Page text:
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Budget cuts add urgency to phonathon
For about one day out of every school week, Librarian Lynn Ukich isn’t on hand to help children in her Wilkes Elementary School library.
This year Bainbridge School District cut the hours of Ukich and full-time librarians at Blakely Elementary and Ordway Elementary to three-quarters time. On days when no certified librarian is on staff, the libraries can’t open.
“I know (the students) are disappointed on days when the library is closed,” Ukich said. “We try to lessen the impact on them any way we can, but it doesn’t change the fact that on some days there isn’t anyone here to meet their needs.”
Library closures are one of the more visible results of a painful summer budgeting session, which saw school district administrators shore up a $1.5 million projected shortfall. Administrators are quick to point out that BISD has historically received less state funding per pupil than most districts in the state. But this year, funding challenges were exacerbated by a jump in fuel prices and another drop in enrollment.
In the coming week, volunteers for the nonprofit Bainbridge Schools Foundation will take to the phones to help soften the district’s budget blow. The foundation’s annual phonathon, which raises money for teaching materials, teacher training and underfunded school programs, has an added sense of urgency this year, Foundation director Vicky Marsing said.
“When we’ve had budget cuts before, it has cut into extra things or things that probably needed to be streamlined,” Marsing said. “This is the first time, I think, that the cuts have really impacted children’s educations.”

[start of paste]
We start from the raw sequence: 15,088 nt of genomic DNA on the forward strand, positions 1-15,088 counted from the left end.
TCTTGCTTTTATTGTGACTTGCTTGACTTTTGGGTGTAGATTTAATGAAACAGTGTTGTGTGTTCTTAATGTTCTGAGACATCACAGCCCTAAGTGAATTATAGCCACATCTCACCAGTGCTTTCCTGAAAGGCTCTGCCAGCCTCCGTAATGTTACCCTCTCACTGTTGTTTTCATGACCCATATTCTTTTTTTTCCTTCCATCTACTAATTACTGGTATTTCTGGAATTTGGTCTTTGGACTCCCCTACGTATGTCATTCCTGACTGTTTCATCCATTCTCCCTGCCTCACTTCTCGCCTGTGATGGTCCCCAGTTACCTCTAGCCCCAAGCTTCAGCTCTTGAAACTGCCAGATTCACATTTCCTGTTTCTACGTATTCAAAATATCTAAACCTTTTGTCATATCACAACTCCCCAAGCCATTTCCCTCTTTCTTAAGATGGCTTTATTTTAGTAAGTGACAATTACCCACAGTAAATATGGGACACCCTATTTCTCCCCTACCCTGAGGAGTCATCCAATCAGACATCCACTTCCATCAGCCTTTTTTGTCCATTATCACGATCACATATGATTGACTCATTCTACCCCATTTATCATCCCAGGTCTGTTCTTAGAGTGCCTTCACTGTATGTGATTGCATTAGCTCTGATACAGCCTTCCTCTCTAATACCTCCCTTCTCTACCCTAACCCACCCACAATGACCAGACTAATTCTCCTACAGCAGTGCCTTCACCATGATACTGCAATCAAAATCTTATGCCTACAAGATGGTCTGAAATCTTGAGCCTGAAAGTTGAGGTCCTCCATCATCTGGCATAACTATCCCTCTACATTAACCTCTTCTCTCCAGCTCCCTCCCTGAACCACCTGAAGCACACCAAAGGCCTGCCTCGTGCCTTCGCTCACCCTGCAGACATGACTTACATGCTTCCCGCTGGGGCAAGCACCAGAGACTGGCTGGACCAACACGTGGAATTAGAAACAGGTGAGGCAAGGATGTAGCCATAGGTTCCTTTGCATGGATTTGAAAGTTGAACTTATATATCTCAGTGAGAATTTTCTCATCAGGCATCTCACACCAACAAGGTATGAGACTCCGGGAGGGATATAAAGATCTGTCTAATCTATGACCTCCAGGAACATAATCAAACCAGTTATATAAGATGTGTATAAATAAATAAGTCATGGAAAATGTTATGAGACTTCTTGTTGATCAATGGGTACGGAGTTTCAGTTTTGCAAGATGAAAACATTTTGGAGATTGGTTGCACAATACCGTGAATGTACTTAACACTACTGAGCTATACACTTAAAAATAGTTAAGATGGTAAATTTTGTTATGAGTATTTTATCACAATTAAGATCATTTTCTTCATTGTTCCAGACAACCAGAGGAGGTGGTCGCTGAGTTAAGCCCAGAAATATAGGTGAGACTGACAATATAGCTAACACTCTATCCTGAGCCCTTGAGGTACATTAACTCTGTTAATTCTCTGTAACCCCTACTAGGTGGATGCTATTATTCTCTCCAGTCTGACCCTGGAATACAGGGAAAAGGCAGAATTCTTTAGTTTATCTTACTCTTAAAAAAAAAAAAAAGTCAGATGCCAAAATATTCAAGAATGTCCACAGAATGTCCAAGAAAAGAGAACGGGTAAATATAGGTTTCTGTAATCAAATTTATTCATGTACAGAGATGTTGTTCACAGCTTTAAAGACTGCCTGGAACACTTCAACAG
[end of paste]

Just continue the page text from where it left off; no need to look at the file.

Two months into the school year, parents are familiar with consolidated bus routes and higher service fees, while principals are making the best of lean budgets and fewer staff hours.
The shortfall forced the district to raise fees and cut services in several areas.The price of school lunches was hiked this year, while bus routes were consolidated to help close a $535,000 gap between transportation spending and state funding. The change means many students are walking farther from home to catch their busses.
At Bainbridge High School, administrators chose to raise fees for vehicle parking permits from $75 to $240, in an effort to recoup more of the cost of maintaining the lots. BHS Principal Brent Peterson said the fee hike has brought the parking program close to cost neutral, while prompting students to reconsider how they get to school.
“One of the side benefits of increased parking permits is that there have been more students forming car pools,” Peterson said.
The district cut the equivalent of six full-time staff positions this year. Most cuts were absorbed by retirements and leaves of absense, but BHS was forced to release two full time English teachers. BHS saw declining enrollment this year so class sizes weren’t greatly affected. But the loss of teachers has stretched staff thinner, especially in areas of English and foreign language, Peterson said.
Teaching assistants also bore significant hour cuts throughout the district.
Seventeen of the para-educator positions were not renewed this year, and three para-educators have had their hours reduced, District Director Human Resources Cami Dombkowski said. Many of the para-educators are focused on special needs students and now have less one-on-one time with those students.
For every cut visible to parents, many have been made behind the scenes.
An annual day of training for teachers was cut this year, as were a number of non-student contact days that give staff time to train and plan. Principals have seen the price of everyday items including instructional materials, office equipment and even custodial supplies rise, while budgets tighten.
“It’s like any household really,” new Wilkes Principal Sheryl Belt said. “You look very carefully at every little thing.”